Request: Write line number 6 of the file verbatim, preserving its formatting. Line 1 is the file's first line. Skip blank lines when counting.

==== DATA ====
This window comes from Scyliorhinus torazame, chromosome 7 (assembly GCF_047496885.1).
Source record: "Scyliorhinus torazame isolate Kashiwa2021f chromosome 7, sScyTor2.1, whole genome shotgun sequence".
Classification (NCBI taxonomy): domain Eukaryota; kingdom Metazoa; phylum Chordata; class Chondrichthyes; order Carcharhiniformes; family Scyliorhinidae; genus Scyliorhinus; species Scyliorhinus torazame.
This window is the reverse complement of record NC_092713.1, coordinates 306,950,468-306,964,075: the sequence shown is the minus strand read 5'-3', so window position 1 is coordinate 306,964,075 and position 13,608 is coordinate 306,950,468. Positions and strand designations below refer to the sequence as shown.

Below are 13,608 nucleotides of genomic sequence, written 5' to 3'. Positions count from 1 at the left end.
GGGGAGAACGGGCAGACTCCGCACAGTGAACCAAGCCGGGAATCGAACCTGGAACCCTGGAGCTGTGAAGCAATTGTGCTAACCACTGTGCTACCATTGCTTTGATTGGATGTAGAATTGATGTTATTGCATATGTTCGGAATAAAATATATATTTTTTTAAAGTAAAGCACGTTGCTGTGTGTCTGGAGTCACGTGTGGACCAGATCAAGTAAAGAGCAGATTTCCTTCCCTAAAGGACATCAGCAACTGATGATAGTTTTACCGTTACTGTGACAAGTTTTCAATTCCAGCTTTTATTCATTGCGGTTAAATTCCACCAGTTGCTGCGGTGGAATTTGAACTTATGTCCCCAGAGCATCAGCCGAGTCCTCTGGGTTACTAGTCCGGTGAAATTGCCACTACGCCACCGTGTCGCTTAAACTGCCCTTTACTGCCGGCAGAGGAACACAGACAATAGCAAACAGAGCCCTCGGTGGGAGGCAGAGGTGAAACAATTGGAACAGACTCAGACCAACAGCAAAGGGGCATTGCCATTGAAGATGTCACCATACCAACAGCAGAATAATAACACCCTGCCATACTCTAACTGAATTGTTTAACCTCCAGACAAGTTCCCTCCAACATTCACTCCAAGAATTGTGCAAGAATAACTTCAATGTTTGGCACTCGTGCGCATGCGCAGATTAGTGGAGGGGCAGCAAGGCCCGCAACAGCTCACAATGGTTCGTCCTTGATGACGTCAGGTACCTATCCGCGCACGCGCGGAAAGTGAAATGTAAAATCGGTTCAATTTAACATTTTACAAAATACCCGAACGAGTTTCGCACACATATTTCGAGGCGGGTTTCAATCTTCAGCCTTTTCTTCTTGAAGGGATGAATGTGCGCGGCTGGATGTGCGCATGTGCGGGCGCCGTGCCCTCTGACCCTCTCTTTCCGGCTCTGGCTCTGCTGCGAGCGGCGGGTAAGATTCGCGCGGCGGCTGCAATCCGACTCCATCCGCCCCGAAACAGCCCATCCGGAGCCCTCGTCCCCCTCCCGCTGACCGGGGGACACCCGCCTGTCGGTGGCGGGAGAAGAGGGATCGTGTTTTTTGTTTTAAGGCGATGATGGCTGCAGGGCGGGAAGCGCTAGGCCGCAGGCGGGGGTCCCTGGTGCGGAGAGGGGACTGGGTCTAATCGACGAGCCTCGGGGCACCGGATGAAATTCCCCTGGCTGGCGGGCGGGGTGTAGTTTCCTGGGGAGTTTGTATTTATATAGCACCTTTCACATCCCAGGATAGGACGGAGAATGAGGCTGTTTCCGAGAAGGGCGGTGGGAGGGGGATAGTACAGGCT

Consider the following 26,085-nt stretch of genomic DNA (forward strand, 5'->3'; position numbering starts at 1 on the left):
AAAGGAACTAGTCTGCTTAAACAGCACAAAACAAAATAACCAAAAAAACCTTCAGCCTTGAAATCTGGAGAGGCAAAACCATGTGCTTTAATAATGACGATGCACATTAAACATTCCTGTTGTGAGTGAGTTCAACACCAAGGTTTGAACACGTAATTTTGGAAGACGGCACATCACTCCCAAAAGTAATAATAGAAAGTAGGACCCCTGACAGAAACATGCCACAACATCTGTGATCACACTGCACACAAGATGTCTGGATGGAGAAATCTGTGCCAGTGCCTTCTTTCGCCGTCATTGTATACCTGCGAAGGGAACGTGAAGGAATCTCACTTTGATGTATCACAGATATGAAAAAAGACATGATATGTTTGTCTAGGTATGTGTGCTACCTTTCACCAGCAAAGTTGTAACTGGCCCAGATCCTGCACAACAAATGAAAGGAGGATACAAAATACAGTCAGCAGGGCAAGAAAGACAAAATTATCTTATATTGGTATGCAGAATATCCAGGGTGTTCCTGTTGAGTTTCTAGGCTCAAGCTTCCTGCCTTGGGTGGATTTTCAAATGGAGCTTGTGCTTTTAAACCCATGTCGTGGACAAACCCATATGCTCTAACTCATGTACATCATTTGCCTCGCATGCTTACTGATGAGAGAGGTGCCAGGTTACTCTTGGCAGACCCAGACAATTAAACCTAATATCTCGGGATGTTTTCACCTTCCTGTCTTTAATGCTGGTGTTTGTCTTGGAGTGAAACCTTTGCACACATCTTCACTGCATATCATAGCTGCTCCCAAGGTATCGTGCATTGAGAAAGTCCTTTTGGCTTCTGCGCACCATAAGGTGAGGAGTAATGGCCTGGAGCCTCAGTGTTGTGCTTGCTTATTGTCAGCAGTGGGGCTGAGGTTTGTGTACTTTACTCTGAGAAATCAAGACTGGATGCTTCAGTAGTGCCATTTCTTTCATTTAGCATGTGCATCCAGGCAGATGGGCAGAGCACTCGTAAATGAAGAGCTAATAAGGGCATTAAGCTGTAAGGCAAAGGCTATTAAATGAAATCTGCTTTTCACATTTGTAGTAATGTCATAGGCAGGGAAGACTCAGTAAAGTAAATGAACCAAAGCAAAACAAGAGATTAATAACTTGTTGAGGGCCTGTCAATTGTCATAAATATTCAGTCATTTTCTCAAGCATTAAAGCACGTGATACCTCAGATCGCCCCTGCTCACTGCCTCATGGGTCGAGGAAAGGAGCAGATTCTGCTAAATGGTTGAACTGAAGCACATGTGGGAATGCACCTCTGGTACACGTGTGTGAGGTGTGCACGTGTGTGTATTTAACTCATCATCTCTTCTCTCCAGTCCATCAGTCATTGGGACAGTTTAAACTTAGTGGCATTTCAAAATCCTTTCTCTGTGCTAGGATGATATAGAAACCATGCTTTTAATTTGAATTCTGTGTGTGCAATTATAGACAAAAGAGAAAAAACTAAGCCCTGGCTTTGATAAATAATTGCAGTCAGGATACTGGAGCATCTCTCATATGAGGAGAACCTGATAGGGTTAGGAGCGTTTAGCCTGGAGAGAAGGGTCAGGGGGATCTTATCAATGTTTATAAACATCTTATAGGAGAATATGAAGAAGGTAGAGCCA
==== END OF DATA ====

GGGGAGAACGGGCAGACTCCGCACAGTGAACCAAGCCGGGAATCGAACCTGGAACCCTGGAGCTGTGAAGCAATTGTGCTAACCACTGTGCTACCATTGCTTTGATTGGATGTAGAATTGATGTTATTGCATATGTTCGGAATAAAATATATATTTTTTTAAAGTAAAGCACGTTGCTGTGTGTCTGGAGTCACGTGTGGACCAGATCAAGTAAAGAGCAGATTTCCTTCCCTAAAGGACATCAGCAACTGATGATAGTTTTACCGTTACTGTGACAAGTTTTCAATTCCAGCTTTTATTCATTGCGGTTAAATTCCACCAGTTGCTGCGGTGGAATTTGAACTTATGTCCCCAGAGCATCAGCCGAGTCCTCTGGGTTACTAGTCCGGTGAAATTGCCACTACGCCACCGTGTCGCTTAAACTGCCCTTTACTGCCGGCAGAGGAACACAGACAATAGCAAACAGAGCCCTCGGTGGGAGGCAGAGGTGAAACAATTGGAACAGACTCAGACCAACAGCAAAGGGGCATTGCCATTGAAGATGTCACCATACCAACAGCAGAATAATAACACCCTGCCATACTCTAACTGAATTGTTTAACCTCCAGACAAGTTCCCTCCAACATTCACTCCAAGAATTGTGCAAGAATAACTTCAATGTTTGGCACTCGTGCGCATGCGCAGATTAGTGGAGGGGCAGCAAGGCCCGCAACAGCTCACAATGGTTCGTCCTTGATGACGTCAGGTACCTATCCGCGCACGCGCGGAAAGTGAAATGTAAAATCGGTTCAATTTAACATTTTACAAAATACCCGAACGAGTTTCGCACACATATTTCGAGGCGGGTTTCAATCTTCAGCCTTTTCTTCTTGAAGGGATGAATGTGCGCGGCTGGATGTGCGCATGTGCGGGCGCCGTGCCCTCTGACCCTCTCTTTCCGGCTCTGGCTCTGCTGCGAGCGGCGGGTAAGATTCGCGCGGCGGCTGCAATCCGACTCCATCCGCCCCGAAACAGCCCATCCGGAGCCCTCGTCCCCCTCCCGCTGACCGGGGGACACCCGCCTGTCGGTGGCGGGAGAAGAGGGATCGTGTTTTTTGTTTTAAGGCGATGATGGCTGCAGGGCGGGAAGCGCTAGGCCGCAGGCGGGGGTCCCTGGTGCGGAGAGGGGACTGGGTCTAATCGACGAGCCTCGGGGCACCGGATGAAATTCCCCTGGCTGGCGGGCGGGGTGTAGTTTCCTGGGGAGTTTGTATTTATATAGCACCTTTCACATCCCAGGATAGGACGGAGAATGAGGCTGTTTCCGAGAAGGGCGGTGGGAGGGGGATAGTACAGGCT